Welcome. Our store is now open. For your health and safety please read our store guidelines. Thank you for your patience as we are experiencing delays in receiving inventory of our products. While we manage and update our inventory during Covid-19, we ask that your email or call us to ensure that the item you want is in stock. We will do our best to complete your order in a timely manner.
To accommodate people who cannot wear a mask we are offering curbside pick-up. Please call ahead with your order and a time you would like to pick it up. Prepayment accepted by credit card, e-transfer or PayPal.
There are about 25 species of Chickweed, including some native varieties that grow abundantly in the wild in North America. The one that is used most is Stellaria media, which is native to Europe and is a member of the Caryophyllaceae or carnation, family. The genus name Stellaria refers to Chickweed’s identifiable many small oval leaves and tiny, white, star-shaped flowers. Chickweed is a persistent annual. It self-seeds and may produce as many as five generations within one season.
The common name refers to the herb’s appeal to birds and barnyard fowl, particularly young chickens. Other common names include Indian Chickweed, Stitchwort, Starwort, White Bird’s Eye, Chick Wittles, Satin Flower, Adder’s Mouth, Mouse Ear, Starweed, Passerina, Tongue Grass, and Winter Weed.
Chickweed has been used for centuries, and has a long history as a nutritious edible green by both humans and animals. Traditionally prepared as an early spring tonic, eaten fresh or steamed, to cleanse the kidneys and liver. The ancient Greeks even wrote about using Chickweed.
Chickweed’s use in folk medicine has been recorded as far back as the 16th century when it was often used to treat wounds. According to the 17th century herbalist Culpeper, Chickweed is under the dominion of the moon, and is therefore associated with feminine energy, love and fertility. Due to its presumed ability to attract the perfect mate it was a common ingredient in love potions.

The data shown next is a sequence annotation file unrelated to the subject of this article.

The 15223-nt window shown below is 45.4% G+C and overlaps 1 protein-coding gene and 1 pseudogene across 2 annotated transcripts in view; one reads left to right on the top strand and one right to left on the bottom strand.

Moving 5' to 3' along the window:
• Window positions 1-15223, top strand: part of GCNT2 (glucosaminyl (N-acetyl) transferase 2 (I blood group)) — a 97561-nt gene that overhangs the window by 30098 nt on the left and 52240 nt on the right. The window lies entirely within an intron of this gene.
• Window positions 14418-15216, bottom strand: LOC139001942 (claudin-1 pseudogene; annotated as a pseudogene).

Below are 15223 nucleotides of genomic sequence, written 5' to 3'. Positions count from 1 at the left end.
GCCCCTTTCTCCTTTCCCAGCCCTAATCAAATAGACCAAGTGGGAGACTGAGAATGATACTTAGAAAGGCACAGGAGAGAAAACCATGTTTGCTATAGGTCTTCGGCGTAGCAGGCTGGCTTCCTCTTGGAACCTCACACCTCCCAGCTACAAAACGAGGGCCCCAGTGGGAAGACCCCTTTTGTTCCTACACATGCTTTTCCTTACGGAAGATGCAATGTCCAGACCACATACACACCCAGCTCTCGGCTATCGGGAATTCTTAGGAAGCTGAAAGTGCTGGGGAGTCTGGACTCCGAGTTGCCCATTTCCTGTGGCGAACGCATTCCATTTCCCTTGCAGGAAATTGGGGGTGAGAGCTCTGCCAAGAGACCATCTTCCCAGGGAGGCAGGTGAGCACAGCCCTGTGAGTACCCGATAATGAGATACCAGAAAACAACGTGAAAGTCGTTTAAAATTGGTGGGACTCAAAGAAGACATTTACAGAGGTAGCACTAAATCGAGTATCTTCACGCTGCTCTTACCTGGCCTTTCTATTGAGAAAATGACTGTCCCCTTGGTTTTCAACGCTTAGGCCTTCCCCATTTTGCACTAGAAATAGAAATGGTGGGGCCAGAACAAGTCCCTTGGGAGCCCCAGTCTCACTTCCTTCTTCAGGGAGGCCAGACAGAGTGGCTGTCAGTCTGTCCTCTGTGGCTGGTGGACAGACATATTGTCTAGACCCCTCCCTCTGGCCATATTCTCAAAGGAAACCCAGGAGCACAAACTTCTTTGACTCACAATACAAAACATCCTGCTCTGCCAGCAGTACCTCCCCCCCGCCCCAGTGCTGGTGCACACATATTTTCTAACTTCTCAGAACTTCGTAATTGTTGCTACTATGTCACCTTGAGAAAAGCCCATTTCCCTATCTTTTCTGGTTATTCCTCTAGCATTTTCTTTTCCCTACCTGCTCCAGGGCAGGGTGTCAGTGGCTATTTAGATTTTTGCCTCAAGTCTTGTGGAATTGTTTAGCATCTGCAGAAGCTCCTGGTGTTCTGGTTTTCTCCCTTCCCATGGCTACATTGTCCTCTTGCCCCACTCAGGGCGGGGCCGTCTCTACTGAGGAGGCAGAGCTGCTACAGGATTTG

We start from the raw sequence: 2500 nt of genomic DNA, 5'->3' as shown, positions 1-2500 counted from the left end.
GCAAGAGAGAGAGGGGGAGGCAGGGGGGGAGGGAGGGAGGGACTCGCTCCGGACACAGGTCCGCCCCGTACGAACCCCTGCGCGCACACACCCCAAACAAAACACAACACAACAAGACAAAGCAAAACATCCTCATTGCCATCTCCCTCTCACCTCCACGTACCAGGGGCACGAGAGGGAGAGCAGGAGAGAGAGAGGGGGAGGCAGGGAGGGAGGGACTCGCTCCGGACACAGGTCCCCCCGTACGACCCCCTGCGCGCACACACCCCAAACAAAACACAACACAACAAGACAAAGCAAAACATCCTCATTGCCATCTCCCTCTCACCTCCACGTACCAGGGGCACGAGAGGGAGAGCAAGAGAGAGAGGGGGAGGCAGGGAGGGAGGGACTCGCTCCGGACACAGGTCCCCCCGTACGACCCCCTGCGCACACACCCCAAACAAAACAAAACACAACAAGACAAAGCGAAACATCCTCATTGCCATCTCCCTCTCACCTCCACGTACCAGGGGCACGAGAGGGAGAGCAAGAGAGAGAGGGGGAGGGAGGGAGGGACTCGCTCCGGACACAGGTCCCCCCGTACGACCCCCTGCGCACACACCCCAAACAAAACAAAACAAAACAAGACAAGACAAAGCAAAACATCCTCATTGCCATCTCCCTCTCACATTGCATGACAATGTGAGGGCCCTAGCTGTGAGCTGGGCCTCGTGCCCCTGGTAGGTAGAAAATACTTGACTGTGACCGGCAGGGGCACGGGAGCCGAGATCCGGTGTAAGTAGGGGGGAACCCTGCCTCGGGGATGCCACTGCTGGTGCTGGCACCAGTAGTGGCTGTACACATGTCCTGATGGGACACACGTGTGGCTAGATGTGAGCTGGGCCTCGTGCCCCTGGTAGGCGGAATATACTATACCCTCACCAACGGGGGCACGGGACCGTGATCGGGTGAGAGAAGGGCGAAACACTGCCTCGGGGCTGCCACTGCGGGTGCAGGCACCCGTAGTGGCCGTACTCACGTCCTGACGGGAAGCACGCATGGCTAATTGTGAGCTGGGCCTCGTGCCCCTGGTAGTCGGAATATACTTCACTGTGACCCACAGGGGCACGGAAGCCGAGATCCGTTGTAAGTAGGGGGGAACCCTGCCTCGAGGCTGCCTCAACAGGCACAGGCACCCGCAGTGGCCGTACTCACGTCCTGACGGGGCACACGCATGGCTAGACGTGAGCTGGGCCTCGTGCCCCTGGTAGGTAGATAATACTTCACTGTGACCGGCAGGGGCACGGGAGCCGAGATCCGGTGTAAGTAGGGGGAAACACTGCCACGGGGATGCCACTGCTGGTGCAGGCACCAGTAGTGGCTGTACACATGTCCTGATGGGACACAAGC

As a medicinal, Culpeper prescribed it to be taken internally it as a remedy for “inward bruising” and as a cooling diuretic. Over time, it was embraced as a “blood cleanser” and used to treat asthma, constipation, menstrual pain, peptic ulcers, rabies, respiratory illnesses and scurvy, among other common and uncommon conditions.
Chickweed taste very ‘grassy ‘and it is quite sweet and moist with a very gentle bitterness. The energetics of Chickweed are cooling, moistening, stagnation moving and astringent or drawing. Chickweed has an affinity towards the kidneys, lymphatic system, blood, musculoskeletal system, digestive system, respiratory system and circulatory system.
Combine with Calendula, Chamomile or Plantain Leaf to make a healing salve or oil to cool any inflamed skin conditions. Combine with Cleavers, Red Clover or Blue Flag to support blood cleansing and lymphatic system.
How to use:
1 teaspoon of Chickweed to one cup of boiling water. Steep for 15 minutes, strain and drink up to three cups a day.
Chickweed is commonly used topically as an infused oil, salve or poultice.
This information is for educational purposes only and is not intended to diagnose, treat or cure any disease or illness. Please consult your healthcare provider prior to the use of this product if you are pregnant, nursing, taking medications or have a medical condition. Individual results may vary.